On September 21, 2011, the U of A’s Augustana Campus in Camrose will host the world première of Crowfoot, a contemporary piece of classical music written by 2010 campus graduate and Métis composer Nicholas Howells. The piece was written for Nicholas’ former piano instructor Milton Schlosser and, in part, celebrates the great Chief after whom the federal constituency of Crowfoot is named. Nicholas is but one of a handful of young Aboriginal composers active in classical music in Canada.
Nicholas grew up in Cremona, a small town of 350 people located west of Carstairs, Alberta. He has four siblings, all of whom are all involved in music or other forms of artistic expression. His Métis heritage can be traced back to his great-great-great grandmother Rosalie L’Hirondelle, a Dog Rib/Cree woman from the Peace River area who married Daniel Cunningham.
“I became interested in classical music at a pretty young age,” said Nicholas. “My mother always had CBC playing in the house so I had a lot of exposure. I remember really enjoying Vivaldi, and my favourite vinyl record was Holst’s Planets. I couldn’t get enough of Mars! It really affected me.”
“I was really drawn, emotionally, to classical music. I would listen to something like Mars and sometimes I’d have to turn it off because it was just too scary; but then there were other pieces where you could just sit back and really be moved. I think that’s why my mom got me taking piano; she saw that I was really moved by some of the things that I was hearing.”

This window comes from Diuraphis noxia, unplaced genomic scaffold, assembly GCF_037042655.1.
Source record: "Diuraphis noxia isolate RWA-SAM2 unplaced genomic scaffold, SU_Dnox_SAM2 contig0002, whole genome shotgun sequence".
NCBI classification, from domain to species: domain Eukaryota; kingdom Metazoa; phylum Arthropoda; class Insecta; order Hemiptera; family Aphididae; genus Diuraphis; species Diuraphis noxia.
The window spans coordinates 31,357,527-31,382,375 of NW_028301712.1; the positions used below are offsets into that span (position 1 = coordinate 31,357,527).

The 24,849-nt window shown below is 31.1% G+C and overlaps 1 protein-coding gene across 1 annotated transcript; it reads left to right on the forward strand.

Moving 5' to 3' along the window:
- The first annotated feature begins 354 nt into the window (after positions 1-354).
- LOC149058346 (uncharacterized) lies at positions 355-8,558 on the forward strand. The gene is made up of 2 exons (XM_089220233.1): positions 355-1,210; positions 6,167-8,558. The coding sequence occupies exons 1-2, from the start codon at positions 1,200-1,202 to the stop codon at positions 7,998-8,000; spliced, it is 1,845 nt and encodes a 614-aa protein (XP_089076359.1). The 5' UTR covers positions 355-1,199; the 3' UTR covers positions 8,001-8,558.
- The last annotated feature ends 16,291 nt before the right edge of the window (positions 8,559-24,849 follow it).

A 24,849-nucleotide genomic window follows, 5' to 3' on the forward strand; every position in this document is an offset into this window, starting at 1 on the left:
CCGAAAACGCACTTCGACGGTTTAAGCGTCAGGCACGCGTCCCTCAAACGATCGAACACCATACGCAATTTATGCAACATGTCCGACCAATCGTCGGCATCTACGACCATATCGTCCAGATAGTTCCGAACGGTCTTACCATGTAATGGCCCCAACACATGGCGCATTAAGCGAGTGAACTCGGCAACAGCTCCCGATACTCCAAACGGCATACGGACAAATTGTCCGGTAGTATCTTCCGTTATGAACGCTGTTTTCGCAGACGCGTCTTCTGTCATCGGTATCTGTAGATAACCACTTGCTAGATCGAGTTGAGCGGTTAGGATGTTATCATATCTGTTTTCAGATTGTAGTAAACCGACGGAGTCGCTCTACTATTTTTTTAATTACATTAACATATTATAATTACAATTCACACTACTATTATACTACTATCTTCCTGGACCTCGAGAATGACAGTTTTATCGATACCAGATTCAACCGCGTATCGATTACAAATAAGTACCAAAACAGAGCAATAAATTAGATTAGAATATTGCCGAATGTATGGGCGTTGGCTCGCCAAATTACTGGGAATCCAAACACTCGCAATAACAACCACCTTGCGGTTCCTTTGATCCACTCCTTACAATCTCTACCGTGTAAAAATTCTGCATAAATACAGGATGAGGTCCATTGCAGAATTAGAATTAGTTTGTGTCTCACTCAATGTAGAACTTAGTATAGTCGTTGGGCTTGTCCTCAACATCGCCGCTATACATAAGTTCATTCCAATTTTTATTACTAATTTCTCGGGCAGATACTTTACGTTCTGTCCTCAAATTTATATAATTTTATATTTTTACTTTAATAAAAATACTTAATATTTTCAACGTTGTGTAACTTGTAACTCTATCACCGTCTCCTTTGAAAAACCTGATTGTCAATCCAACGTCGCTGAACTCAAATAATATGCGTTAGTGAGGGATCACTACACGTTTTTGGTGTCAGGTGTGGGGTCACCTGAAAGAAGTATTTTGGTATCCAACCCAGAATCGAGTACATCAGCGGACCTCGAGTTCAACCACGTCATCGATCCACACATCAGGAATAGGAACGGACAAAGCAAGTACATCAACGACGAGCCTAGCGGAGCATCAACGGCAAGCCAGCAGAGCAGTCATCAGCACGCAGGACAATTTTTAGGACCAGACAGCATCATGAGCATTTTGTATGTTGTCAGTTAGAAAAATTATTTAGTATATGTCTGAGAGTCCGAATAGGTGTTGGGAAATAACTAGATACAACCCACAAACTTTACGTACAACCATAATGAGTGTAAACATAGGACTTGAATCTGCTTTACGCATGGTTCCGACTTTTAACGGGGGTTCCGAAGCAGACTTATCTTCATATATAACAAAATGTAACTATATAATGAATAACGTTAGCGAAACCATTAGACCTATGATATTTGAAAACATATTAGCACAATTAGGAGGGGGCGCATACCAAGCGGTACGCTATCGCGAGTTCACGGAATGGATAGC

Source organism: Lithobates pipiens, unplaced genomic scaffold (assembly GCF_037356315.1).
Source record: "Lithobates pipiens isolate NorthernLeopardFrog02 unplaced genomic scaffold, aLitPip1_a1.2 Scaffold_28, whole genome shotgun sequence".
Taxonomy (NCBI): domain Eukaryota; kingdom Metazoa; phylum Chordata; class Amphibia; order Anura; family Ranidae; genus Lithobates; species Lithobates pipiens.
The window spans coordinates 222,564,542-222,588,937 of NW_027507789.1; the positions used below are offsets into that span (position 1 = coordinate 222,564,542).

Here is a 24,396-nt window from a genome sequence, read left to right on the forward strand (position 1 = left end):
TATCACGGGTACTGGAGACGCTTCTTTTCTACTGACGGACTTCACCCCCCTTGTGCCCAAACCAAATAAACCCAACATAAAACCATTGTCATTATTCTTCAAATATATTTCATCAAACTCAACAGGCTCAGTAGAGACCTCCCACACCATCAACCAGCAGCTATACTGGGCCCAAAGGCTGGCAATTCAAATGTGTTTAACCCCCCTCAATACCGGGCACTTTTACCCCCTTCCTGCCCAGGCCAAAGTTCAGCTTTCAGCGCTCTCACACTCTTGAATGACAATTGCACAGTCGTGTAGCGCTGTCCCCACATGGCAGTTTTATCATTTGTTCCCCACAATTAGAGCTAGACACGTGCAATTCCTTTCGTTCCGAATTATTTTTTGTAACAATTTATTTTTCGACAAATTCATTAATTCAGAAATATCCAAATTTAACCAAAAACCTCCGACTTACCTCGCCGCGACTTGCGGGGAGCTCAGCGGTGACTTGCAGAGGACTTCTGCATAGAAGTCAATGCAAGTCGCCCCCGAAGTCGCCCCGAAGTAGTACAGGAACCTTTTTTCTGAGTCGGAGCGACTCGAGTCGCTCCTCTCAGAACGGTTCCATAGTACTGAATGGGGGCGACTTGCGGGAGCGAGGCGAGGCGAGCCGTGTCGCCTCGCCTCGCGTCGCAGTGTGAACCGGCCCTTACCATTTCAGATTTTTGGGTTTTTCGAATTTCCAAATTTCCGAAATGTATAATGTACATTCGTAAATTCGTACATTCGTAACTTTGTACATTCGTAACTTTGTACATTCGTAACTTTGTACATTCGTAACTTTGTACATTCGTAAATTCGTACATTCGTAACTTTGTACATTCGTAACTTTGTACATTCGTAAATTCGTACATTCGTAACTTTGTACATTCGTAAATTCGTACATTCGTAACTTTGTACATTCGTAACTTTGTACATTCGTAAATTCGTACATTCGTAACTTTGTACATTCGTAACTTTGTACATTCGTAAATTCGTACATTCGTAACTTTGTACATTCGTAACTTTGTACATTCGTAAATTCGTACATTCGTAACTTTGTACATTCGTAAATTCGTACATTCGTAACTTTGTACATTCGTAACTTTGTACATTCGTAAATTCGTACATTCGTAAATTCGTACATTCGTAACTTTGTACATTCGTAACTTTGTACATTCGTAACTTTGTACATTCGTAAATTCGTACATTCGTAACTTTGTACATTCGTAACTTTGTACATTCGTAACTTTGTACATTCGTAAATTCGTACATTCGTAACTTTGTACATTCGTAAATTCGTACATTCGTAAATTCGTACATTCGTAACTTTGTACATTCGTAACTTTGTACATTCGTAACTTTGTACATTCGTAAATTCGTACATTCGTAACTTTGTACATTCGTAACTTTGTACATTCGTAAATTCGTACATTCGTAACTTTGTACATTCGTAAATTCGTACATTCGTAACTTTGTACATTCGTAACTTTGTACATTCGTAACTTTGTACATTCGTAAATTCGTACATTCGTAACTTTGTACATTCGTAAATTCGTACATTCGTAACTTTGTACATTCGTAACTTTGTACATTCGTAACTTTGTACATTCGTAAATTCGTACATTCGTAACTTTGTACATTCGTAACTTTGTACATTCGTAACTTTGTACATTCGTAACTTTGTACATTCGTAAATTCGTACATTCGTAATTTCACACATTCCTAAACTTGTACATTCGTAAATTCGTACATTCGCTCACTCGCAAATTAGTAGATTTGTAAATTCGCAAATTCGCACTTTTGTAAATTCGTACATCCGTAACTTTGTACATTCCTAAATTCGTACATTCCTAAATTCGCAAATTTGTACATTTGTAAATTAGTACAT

Nicholas began taking piano lessons at age 9 but stopped soon thereafter. Several years later, at the age of 14, he heard his sister play and decided to return to the instrument. “That’s when I decided that maybe it was something that I should be doing or something that I could do,” says Nicholas. “I started lessons again and just took off from there. I started actually writing music right away and that was the thing that really kept me going.”
When asked how the piece Crowfoot came to be, Nicholas said, “Milton approached me a while back with an idea and a quote from [Chief] Crowfoot. The idea was to write a piece that embraced or helped me explore my Native heritage for him to perform. Right away I had tons of different ideas going through my head. One of the first ideas I had was, when I’m teaching my young students from beginner books, we always play “Indian Dance” or “Indian Song”. These pieces always consist of a drumming, two-note, left-hand chord separated by a fifth and a simple melody in the right hand. That’s about all that you find for something that represents Aboriginal music in the repertoire for beginning students. I kind of wanted to take this idea of the fifths representing the drums but do something a lot more creative. And so I started writing and ended up including an actual drum which allowed me to expand on the left hand.”
“I started working with that and felt really good with all these ideas but, as I got writing, it actually became quite difficult. I was writing a piece about my history and all of a sudden I started having to ask myself all the big questions that people end up having to ask themselves. Who am I? Where do I come from? Where do I fit in? That was quite eye opening, but it also made it really difficult.”
One of the difficulties for Nicholas was trying to connect with his Métis history. “First of all, it’s just hard to find much information about that sort of thing. Fortunately, I have people in our family who have held onto some history,” said Nicholas. “I spent a lot of time reflecting on my own life. That was quite a moment and that’s sort of where this piece really took a turn. I think in the piece there’s a lot of frustration, a lot of tension, and I think that’s sort of reflecting this personal journey that I was taking trying to connect with something that I’ve really been removed from. That formed the foundation of the piece.”